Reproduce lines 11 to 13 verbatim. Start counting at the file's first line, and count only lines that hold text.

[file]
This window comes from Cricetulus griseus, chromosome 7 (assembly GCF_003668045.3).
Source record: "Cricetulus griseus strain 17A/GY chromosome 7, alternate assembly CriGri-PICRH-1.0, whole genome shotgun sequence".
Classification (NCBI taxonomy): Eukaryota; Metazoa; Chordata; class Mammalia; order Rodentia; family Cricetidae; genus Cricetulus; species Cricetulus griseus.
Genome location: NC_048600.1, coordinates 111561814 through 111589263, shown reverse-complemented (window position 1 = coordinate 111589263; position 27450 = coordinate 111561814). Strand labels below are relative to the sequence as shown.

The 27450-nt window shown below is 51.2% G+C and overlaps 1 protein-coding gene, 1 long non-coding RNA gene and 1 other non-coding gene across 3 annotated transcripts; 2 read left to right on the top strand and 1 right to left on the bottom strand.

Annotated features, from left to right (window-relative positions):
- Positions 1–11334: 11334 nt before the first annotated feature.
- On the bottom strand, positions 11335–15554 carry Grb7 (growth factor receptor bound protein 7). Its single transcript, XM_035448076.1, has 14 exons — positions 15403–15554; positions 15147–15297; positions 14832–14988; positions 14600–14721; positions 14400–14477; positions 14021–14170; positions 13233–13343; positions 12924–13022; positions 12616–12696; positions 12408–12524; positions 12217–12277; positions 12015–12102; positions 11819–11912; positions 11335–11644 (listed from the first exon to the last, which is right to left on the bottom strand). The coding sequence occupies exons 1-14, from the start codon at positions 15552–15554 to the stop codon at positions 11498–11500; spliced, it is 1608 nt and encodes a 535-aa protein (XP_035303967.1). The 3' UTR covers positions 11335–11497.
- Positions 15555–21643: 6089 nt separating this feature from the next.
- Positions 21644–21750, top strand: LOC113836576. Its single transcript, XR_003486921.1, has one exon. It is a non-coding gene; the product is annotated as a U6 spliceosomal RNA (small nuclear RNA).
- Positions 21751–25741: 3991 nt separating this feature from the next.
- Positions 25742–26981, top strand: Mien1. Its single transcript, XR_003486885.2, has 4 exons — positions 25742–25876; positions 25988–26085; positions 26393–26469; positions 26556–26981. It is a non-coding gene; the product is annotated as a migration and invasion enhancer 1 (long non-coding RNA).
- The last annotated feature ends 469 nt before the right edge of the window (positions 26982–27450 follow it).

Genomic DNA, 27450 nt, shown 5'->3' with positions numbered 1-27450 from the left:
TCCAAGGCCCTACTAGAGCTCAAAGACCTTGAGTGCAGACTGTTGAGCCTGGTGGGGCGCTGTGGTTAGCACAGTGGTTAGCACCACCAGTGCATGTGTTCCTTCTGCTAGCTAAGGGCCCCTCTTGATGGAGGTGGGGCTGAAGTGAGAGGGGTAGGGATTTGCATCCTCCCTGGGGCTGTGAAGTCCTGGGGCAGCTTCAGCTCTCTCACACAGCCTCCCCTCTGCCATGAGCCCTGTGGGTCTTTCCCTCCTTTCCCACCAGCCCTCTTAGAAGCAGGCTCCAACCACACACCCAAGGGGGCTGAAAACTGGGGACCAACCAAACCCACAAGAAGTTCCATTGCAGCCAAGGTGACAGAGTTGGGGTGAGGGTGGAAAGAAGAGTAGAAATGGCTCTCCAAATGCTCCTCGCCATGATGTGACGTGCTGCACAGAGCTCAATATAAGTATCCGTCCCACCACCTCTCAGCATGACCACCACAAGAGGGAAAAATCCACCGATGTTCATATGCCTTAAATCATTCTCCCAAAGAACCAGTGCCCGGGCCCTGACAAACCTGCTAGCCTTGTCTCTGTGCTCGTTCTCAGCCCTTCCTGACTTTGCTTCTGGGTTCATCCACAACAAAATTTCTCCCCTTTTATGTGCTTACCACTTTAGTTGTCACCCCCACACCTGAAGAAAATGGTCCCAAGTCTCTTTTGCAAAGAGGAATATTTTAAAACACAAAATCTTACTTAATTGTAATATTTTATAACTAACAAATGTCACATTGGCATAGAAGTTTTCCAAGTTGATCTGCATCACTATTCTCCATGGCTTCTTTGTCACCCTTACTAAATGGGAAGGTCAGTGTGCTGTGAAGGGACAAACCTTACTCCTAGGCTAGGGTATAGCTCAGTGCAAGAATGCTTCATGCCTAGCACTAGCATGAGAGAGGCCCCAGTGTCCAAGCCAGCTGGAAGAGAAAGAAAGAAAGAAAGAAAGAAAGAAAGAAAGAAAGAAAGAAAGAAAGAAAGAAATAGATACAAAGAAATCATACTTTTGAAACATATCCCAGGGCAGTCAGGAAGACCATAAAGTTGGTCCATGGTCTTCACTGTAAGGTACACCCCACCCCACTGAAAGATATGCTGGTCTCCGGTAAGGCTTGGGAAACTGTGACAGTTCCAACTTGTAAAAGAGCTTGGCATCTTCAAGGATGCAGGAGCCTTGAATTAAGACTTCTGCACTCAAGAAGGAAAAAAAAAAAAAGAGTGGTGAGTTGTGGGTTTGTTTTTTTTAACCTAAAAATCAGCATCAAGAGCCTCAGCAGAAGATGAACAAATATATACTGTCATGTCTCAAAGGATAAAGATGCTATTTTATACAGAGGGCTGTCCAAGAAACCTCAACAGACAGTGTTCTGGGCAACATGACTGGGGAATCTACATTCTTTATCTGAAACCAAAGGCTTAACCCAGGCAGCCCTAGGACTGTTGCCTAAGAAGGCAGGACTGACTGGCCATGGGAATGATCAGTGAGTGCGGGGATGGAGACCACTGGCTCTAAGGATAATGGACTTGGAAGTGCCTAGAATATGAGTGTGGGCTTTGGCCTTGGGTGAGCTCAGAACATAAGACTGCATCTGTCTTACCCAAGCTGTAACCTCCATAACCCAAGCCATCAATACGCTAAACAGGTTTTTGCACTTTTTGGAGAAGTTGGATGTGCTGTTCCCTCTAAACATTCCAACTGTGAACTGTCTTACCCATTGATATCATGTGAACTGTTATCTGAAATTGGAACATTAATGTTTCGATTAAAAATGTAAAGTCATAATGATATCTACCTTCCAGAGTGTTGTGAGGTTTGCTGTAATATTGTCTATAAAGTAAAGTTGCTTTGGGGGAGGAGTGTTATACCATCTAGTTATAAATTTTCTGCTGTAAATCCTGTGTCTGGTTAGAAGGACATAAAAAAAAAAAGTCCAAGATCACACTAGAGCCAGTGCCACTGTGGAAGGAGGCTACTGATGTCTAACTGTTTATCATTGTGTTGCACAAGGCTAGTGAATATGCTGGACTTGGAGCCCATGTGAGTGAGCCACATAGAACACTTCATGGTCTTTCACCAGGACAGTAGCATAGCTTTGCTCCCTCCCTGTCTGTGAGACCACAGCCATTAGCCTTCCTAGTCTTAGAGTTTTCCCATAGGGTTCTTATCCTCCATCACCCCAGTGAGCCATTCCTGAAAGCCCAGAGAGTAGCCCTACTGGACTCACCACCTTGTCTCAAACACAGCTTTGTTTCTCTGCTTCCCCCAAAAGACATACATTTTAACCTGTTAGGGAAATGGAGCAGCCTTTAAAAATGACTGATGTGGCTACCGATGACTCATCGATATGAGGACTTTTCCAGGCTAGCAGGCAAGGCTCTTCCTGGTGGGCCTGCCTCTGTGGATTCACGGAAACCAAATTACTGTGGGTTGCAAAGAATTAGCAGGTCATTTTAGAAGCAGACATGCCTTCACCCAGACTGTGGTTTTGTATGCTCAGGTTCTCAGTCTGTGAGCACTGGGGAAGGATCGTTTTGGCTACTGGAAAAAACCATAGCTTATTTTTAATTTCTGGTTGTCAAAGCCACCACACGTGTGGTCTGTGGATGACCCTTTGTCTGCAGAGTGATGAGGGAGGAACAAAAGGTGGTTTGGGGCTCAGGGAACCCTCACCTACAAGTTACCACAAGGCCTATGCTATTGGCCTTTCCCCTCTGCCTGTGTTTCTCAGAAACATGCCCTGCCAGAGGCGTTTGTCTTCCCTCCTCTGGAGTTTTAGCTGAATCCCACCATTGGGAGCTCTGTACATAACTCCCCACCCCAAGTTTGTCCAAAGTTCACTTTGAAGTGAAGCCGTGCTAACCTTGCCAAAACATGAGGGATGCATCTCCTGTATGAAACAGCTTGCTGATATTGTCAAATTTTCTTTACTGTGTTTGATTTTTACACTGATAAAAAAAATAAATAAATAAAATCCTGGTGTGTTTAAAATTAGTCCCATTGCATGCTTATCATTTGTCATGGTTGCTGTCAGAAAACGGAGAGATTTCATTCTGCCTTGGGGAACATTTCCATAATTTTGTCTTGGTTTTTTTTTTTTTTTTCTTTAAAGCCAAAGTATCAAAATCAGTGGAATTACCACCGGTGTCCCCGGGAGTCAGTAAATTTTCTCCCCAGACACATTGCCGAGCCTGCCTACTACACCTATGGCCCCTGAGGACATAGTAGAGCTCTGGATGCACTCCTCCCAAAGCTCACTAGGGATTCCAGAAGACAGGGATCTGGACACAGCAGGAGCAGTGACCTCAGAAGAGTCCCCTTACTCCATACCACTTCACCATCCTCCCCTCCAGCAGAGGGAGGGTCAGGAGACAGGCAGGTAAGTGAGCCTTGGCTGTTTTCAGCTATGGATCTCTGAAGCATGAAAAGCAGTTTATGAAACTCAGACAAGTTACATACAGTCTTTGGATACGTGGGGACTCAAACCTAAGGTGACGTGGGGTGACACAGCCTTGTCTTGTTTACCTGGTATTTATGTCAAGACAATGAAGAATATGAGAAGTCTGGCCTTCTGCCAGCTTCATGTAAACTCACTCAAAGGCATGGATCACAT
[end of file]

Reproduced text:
- Positions 21751–25741: 3991 nt separating this feature from the next.
- Positions 25742–26981, top strand: Mien1. Its single transcript, XR_003486885.2, has 4 exons — positions 25742–25876; positions 25988–26085; positions 26393–26469; positions 26556–26981. It is a non-coding gene; the product is annotated as a migration and invasion enhancer 1 (long non-coding RNA).
- The last annotated feature ends 469 nt before the right edge of the window (positions 26982–27450 follow it).